by Bob Rutter, Rutter & Russin LLC, Cleveland, Ohio
with Al Stephens, Professional Liability Services, Independence, Ohio
We all get them—professional liability renewal applications. Every year we complete them, send in the premium, receive back a new policy, and stick it in our drawer, safe in the knowledge that we are protected from our mistakes for another year.
But are we?
As with many of life's questions, the answer is—it depends.
Professional liability (PL) policies—popularly referred to as malpractice or E&O policies—have some unique (i.e. tricky) provisions. Understand them and your level of protection increases; ignore them at your peril.
These Are Claims Made and Reported Policies
Most people are familiar with homeowner polices, auto policies, and perhaps commercial general liability (CGL) policies. These policies all share one trait—they are "occurrence" based. That is, the trigger of coverage is an occurrence or accident within the policy period. A claim or lawsuit may not follow for several years, and in some cases (think asbestos, toxic torts) the injured person may not even realize that he has been injured for many years. When the injured person discovers the injury, reports the injury, or files a lawsuit is irrelevant; the trigger is the event itself.
PL policies are different. They are not triggered by an accident or injury, but instead depend on two distinct events happening within the policy period—(1) a claim must be asserted against the policyholder, and (2) the policyholder must report that claim to the carrier. Both events must occur in the same policy period; if they do not, coverage is not triggered. When the injury giving rise to the claim occurred is irrelevant, and, in fact, most often the event occurred before the policy period in which the claim is made.
Lawyers think in terms of lawsuits, and although a lawsuit is a claim, not all claims are lawsuits. So, an important way a lawyer can increase the chances of being protected by a PL policy is to think in terms of claims being made or threatened against the lawyer—not just lawsuits being filed.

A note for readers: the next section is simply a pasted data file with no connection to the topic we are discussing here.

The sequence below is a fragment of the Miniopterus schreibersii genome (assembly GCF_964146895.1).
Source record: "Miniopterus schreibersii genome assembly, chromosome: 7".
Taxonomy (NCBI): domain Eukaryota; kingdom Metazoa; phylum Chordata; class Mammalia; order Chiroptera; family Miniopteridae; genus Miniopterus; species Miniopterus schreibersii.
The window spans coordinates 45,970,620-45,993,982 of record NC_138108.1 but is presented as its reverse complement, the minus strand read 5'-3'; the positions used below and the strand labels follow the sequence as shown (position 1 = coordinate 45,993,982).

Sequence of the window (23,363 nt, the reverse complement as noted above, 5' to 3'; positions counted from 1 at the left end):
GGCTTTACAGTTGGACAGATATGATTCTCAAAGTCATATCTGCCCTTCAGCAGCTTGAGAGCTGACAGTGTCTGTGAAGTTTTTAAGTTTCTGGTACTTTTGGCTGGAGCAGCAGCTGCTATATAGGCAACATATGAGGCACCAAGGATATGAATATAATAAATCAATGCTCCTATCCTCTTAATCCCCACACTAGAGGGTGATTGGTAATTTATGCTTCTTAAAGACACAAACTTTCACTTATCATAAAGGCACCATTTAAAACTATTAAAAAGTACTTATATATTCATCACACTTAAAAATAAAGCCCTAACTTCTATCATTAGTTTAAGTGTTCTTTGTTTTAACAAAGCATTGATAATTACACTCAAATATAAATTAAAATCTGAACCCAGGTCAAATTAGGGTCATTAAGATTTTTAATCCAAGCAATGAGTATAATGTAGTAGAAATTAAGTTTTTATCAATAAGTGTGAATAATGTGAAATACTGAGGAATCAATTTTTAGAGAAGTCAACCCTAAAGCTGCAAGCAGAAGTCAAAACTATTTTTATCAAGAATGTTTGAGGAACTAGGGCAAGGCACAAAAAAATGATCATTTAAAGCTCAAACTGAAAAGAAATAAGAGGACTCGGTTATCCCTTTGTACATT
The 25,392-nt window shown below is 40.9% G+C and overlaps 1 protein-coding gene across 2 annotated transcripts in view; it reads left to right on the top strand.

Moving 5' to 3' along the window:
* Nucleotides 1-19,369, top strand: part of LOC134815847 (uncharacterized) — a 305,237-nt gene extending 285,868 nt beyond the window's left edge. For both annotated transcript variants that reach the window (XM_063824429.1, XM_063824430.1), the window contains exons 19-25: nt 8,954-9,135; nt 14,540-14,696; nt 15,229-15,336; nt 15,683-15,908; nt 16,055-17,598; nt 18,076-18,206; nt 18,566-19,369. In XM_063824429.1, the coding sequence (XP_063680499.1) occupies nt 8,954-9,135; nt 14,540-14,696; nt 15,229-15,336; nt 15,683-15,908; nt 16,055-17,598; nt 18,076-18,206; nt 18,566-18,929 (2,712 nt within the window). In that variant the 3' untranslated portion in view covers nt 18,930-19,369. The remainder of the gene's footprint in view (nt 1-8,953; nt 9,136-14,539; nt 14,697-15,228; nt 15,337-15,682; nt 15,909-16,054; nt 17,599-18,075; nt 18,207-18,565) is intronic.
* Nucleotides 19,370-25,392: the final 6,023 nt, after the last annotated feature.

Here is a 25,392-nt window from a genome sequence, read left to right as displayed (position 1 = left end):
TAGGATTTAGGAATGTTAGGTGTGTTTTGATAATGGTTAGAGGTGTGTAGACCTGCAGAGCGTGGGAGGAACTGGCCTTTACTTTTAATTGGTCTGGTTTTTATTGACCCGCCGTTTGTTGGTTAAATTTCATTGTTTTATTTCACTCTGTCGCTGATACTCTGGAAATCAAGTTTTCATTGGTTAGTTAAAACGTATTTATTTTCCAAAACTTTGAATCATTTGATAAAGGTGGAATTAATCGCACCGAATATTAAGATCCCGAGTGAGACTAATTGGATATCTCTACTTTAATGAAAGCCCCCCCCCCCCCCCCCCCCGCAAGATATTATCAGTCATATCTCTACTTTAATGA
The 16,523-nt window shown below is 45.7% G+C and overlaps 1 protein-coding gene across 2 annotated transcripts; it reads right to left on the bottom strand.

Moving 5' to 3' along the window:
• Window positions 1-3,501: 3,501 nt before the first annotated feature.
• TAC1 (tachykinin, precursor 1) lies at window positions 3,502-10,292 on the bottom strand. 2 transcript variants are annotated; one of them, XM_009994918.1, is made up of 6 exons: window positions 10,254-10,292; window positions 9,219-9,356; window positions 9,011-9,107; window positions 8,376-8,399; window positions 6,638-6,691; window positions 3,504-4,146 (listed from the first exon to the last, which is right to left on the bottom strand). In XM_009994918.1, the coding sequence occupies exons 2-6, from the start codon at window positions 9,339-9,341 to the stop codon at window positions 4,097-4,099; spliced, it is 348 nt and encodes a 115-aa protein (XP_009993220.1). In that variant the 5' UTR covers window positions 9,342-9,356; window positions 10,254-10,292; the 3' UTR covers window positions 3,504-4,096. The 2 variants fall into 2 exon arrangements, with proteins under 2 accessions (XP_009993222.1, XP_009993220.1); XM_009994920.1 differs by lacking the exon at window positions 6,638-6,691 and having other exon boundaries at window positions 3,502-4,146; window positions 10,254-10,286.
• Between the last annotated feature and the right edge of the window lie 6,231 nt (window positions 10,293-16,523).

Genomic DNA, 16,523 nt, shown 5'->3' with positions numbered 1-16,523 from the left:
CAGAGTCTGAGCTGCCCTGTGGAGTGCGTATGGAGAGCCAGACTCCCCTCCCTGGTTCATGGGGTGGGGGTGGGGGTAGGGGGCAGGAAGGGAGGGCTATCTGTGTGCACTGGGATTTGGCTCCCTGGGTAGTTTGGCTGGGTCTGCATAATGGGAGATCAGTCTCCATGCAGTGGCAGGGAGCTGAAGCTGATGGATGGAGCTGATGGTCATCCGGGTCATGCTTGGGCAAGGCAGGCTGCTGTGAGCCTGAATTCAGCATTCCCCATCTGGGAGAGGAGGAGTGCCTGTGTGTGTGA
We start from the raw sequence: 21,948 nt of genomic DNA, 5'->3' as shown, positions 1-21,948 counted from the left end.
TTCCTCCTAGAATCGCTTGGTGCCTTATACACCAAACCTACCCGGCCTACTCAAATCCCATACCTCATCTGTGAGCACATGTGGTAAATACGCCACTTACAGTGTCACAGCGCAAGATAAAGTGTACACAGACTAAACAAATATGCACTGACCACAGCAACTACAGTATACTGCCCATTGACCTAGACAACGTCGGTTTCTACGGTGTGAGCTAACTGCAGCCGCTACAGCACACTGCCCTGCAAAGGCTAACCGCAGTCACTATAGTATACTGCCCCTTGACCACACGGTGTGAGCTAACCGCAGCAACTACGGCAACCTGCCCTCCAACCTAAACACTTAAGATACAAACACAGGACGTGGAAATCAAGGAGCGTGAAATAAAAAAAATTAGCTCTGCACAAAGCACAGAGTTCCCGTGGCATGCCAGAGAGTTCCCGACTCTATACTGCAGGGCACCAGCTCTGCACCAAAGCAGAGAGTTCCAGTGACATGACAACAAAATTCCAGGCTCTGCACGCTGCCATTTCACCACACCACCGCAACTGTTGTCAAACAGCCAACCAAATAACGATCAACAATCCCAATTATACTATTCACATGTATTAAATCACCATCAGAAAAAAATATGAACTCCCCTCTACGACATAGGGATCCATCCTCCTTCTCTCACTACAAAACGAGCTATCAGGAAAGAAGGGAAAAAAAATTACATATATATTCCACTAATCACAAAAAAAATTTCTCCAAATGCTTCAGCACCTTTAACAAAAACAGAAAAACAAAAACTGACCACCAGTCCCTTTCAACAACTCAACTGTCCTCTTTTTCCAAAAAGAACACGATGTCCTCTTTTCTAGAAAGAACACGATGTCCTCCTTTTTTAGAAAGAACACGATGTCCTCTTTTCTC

What is a Claim?
Since we need to be on the lookout for claims, we need to know what we are looking for. "Claim" is a technical term typically defined in a PL policy. Usually it means simply a demand for money or services, but all PL policies are not alike. Here are some typical definitions:
Consider whether these are "claims":
These may or may not be claims depending on the language of the policy and the case law in your jurisdiction. But don't take a chance. Think claim or potential claim—not just lawsuit. And don't overlook the "supplementary" coverages in your policy. These are things like disciplinary defense coverage, subpoena coverage, and spousal coverage, just to mention a few. Read your policy, from back to front, or even front to back. If you do, just one time, odds are you just might learn some things that may be valuable to you someday.
The Claim Must Be Reported
Once a claim is made or a potential claim arises, the clock is ticking on the second event needed to trigger coverage. You must report the claim within the same policy period as when the claim was made. PL policies may contain other more demanding conditions such as providing "immediate notice" of a claim or notice "as soon as practicable", but these are nebulous standards that can often be argued around.
What cannot be so easily dismissed is the requirement that the claim be reported within the same policy period as it was made. If a lawyer does not recognize a "claim" when it is made, then it stands to reason that the claim will not be reported as needed to trigger coverage.